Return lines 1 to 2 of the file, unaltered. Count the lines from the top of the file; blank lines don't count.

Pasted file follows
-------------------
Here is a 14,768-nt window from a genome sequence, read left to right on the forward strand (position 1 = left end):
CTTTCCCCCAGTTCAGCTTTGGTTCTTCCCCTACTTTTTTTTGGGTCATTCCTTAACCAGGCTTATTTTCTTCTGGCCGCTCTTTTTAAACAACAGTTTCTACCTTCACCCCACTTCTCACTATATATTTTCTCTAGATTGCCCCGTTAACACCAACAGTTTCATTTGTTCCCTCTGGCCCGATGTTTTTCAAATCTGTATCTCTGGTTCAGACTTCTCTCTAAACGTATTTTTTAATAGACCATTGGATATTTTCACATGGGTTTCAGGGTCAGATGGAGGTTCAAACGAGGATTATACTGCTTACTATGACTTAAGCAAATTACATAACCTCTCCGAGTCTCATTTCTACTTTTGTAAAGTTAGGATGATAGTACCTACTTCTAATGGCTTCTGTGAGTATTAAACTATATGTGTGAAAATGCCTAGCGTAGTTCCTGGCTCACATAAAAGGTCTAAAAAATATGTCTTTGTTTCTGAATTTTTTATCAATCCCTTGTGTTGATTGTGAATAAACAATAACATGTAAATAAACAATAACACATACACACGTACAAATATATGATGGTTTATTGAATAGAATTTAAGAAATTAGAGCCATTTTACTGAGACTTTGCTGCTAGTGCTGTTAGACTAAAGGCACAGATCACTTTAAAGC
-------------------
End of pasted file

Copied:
Here is a 14,768-nt window from a genome sequence, read left to right on the forward strand (position 1 = left end):
CTTTCCCCCAGTTCAGCTTTGGTTCTTCCCCTACTTTTTTTTGGGTCATTCCTTAACCAGGCTTATTTTCTTCTGGCCGCTCTTTTTAAACAACAGTTTCTACCTTCACCCCACTTCTCACTATATATTTTCTCTAGATTGCCCCGTTAACACCAACAGTTTCATTTGTTCCCTCTGGCCCGATGTTTTTCAAATCTGTATCTCTGGTTCAGACTTCTCTCTAAACGTATTTTTTAATAGACCATTGGATATTTTCACATGGGTTTCAGGGTCAGATGGAGGTTCAAACGAGGATTATACTGCTTACTATGACTTAAGCAAATTACATAACCTCTCCGAGTCTCATTTCTACTTTTGTAAAGTTAGGATGATAGTACCTACTTCTAATGGCTTCTGTGAGTATTAAACTATATGTGTGAAAATGCCTAGCGTAGTTCCTGGCTCACATAAAAGGTCTAAAAAATATGTCTTTGTTTCTGAATTTTTTATCAATCCCTTGTGTTGATTGTGAATAAACAATAACATGTAAATAAACAATAACACATACACACGTACAAATATATGATGGTTTATTGAATAGAATTTAAGAAATTAGAGCCATTTTACTGAGACTTTGCTGCTAGTGCTGTTAGACTAAAGGCACAGATCACTTTAAAGC